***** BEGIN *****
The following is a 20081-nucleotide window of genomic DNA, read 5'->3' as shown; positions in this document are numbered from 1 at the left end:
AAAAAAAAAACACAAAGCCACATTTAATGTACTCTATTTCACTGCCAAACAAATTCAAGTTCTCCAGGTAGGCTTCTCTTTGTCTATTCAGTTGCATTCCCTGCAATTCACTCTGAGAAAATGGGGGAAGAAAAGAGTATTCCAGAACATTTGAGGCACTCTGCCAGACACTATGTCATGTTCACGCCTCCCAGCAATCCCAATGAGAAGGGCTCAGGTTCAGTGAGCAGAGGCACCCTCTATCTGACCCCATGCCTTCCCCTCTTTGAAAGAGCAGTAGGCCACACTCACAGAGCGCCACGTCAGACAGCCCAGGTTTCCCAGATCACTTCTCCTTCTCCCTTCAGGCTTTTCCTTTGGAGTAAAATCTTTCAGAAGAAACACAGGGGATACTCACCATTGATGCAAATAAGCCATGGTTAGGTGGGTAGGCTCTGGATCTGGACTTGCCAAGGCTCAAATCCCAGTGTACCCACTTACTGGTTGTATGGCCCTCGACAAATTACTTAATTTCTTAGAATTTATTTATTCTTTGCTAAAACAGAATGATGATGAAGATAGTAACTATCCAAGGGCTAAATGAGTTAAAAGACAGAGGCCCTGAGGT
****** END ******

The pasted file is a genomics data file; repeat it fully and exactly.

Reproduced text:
The following is a 20081-nucleotide window of genomic DNA, read 5'->3' as shown; positions in this document are numbered from 1 at the left end:
AAAAAAAAAACACAAAGCCACATTTAATGTACTCTATTTCACTGCCAAACAAATTCAAGTTCTCCAGGTAGGCTTCTCTTTGTCTATTCAGTTGCATTCCCTGCAATTCACTCTGAGAAAATGGGGGAAGAAAAGAGTATTCCAGAACATTTGAGGCACTCTGCCAGACACTATGTCATGTTCACGCCTCCCAGCAATCCCAATGAGAAGGGCTCAGGTTCAGTGAGCAGAGGCACCCTCTATCTGACCCCATGCCTTCCCCTCTTTGAAAGAGCAGTAGGCCACACTCACAGAGCGCCACGTCAGACAGCCCAGGTTTCCCAGATCACTTCTCCTTCTCCCTTCAGGCTTTTCCTTTGGAGTAAAATCTTTCAGAAGAAACACAGGGGATACTCACCATTGATGCAAATAAGCCATGGTTAGGTGGGTAGGCTCTGGATCTGGACTTGCCAAGGCTCAAATCCCAGTGTACCCACTTACTGGTTGTATGGCCCTCGACAAATTACTTAATTTCTTAGAATTTATTTATTCTTTGCTAAAACAGAATGATGATGAAGATAGTAACTATCCAAGGGCTAAATGAGTTAAAAGACAGAGGCCCTGAGGT